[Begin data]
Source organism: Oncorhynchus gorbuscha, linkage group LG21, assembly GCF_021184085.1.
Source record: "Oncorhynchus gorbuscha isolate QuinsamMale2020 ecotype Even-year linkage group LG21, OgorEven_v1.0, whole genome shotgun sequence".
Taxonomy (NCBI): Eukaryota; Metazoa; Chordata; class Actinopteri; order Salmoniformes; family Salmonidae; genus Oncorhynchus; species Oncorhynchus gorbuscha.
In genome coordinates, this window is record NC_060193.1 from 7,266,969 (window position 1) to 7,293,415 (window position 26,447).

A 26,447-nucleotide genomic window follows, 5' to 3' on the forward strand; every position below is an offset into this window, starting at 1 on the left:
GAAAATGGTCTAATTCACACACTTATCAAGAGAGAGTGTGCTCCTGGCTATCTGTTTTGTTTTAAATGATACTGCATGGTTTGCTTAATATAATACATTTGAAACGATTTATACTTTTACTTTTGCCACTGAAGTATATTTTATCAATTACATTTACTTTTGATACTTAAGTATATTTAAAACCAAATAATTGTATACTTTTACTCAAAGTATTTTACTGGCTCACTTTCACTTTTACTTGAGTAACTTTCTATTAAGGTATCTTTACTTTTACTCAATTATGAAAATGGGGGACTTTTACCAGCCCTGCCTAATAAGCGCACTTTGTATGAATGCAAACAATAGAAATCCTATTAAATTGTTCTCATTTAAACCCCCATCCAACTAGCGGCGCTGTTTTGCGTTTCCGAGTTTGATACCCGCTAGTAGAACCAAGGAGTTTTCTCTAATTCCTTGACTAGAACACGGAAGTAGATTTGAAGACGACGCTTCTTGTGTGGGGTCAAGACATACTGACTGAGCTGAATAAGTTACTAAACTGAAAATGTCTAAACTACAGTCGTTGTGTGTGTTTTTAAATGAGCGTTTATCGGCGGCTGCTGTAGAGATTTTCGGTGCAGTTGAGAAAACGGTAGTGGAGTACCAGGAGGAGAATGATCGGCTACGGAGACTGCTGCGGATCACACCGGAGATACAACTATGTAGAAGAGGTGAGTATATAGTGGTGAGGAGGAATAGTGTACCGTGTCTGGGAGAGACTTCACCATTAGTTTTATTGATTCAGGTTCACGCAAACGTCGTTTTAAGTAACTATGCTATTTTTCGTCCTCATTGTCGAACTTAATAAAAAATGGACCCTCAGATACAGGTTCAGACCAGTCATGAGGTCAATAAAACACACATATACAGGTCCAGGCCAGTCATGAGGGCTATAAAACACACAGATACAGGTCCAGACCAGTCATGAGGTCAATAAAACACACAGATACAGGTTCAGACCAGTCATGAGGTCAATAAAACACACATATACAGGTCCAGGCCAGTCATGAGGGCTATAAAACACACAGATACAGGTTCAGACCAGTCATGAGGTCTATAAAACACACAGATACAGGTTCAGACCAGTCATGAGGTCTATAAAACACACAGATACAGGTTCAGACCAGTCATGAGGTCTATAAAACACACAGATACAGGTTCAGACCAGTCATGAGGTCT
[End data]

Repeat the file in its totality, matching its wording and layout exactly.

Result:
Source organism: Oncorhynchus gorbuscha, linkage group LG21, assembly GCF_021184085.1.
Source record: "Oncorhynchus gorbuscha isolate QuinsamMale2020 ecotype Even-year linkage group LG21, OgorEven_v1.0, whole genome shotgun sequence".
Taxonomy (NCBI): Eukaryota; Metazoa; Chordata; class Actinopteri; order Salmoniformes; family Salmonidae; genus Oncorhynchus; species Oncorhynchus gorbuscha.
In genome coordinates, this window is record NC_060193.1 from 7,266,969 (window position 1) to 7,293,415 (window position 26,447).

A 26,447-nucleotide genomic window follows, 5' to 3' on the forward strand; every position below is an offset into this window, starting at 1 on the left:
GAAAATGGTCTAATTCACACACTTATCAAGAGAGAGTGTGCTCCTGGCTATCTGTTTTGTTTTAAATGATACTGCATGGTTTGCTTAATATAATACATTTGAAACGATTTATACTTTTACTTTTGCCACTGAAGTATATTTTATCAATTACATTTACTTTTGATACTTAAGTATATTTAAAACCAAATAATTGTATACTTTTACTCAAAGTATTTTACTGGCTCACTTTCACTTTTACTTGAGTAACTTTCTATTAAGGTATCTTTACTTTTACTCAATTATGAAAATGGGGGACTTTTACCAGCCCTGCCTAATAAGCGCACTTTGTATGAATGCAAACAATAGAAATCCTATTAAATTGTTCTCATTTAAACCCCCATCCAACTAGCGGCGCTGTTTTGCGTTTCCGAGTTTGATACCCGCTAGTAGAACCAAGGAGTTTTCTCTAATTCCTTGACTAGAACACGGAAGTAGATTTGAAGACGACGCTTCTTGTGTGGGGTCAAGACATACTGACTGAGCTGAATAAGTTACTAAACTGAAAATGTCTAAACTACAGTCGTTGTGTGTGTTTTTAAATGAGCGTTTATCGGCGGCTGCTGTAGAGATTTTCGGTGCAGTTGAGAAAACGGTAGTGGAGTACCAGGAGGAGAATGATCGGCTACGGAGACTGCTGCGGATCACACCGGAGATACAACTATGTAGAAGAGGTGAGTATATAGTGGTGAGGAGGAATAGTGTACCGTGTCTGGGAGAGACTTCACCATTAGTTTTATTGATTCAGGTTCACGCAAACGTCGTTTTAAGTAACTATGCTATTTTTCGTCCTCATTGTCGAACTTAATAAAAAATGGACCCTCAGATACAGGTTCAGACCAGTCATGAGGTCAATAAAACACACATATACAGGTCCAGGCCAGTCATGAGGGCTATAAAACACACAGATACAGGTCCAGACCAGTCATGAGGTCAATAAAACACACAGATACAGGTTCAGACCAGTCATGAGGTCAATAAAACACACATATACAGGTCCAGGCCAGTCATGAGGGCTATAAAACACACAGATACAGGTTCAGACCAGTCATGAGGTCTATAAAACACACAGATACAGGTTCAGACCAGTCATGAGGTCTATAAAACACACAGATACAGGTTCAGACCAGTCATGAGGTCTATAAAACACACAGATACAGGTTCAGACCAGTCATGAGGTCT